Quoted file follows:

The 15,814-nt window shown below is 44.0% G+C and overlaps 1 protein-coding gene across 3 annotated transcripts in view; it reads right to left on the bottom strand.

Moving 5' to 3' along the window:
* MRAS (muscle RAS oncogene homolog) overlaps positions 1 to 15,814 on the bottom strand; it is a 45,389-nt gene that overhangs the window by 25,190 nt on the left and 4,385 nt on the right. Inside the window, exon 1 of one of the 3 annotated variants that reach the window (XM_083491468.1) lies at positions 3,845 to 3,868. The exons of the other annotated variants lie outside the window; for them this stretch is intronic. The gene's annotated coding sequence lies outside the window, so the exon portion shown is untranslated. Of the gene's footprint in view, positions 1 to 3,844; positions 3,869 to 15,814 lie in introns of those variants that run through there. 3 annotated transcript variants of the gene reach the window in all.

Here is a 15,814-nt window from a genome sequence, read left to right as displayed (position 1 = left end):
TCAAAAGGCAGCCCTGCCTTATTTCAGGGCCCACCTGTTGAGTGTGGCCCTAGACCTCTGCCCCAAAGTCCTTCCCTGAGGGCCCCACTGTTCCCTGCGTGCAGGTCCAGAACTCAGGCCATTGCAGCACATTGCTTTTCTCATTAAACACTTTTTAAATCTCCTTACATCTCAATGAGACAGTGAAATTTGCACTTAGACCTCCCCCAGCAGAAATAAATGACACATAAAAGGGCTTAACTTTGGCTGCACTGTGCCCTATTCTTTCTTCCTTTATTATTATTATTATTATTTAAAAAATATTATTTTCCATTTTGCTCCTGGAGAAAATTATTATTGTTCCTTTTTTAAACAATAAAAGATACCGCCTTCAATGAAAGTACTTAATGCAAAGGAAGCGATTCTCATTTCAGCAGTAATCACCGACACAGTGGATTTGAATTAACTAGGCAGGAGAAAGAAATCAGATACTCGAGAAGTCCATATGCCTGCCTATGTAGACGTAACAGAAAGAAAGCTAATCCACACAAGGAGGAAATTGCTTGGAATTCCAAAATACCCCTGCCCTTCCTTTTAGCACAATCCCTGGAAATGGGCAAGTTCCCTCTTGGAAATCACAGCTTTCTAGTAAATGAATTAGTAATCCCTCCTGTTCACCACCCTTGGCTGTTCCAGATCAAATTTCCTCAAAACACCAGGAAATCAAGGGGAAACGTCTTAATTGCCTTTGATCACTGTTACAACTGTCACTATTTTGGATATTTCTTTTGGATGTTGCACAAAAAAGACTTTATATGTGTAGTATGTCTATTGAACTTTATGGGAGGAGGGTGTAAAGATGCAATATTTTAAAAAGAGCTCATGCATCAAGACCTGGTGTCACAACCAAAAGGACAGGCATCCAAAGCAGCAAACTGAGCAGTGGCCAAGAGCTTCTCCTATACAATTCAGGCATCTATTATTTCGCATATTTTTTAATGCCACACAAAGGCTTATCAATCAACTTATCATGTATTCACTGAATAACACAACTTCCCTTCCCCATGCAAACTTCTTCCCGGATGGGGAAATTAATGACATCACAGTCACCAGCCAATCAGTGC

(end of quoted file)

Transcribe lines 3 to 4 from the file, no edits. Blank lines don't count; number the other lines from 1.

* MRAS (muscle RAS oncogene homolog) overlaps positions 1 to 15,814 on the bottom strand; it is a 45,389-nt gene that overhangs the window by 25,190 nt on the left and 4,385 nt on the right. Inside the window, exon 1 of one of the 3 annotated variants that reach the window (XM_083491468.1) lies at positions 3,845 to 3,868. The exons of the other annotated variants lie outside the window; for them this stretch is intronic. The gene's annotated coding sequence lies outside the window, so the exon portion shown is untranslated. Of the gene's footprint in view, positions 1 to 3,844; positions 3,869 to 15,814 lie in introns of those variants that run through there. 3 annotated transcript variants of the gene reach the window in all.

Here is a 15,814-nt window from a genome sequence, read left to right as displayed (position 1 = left end):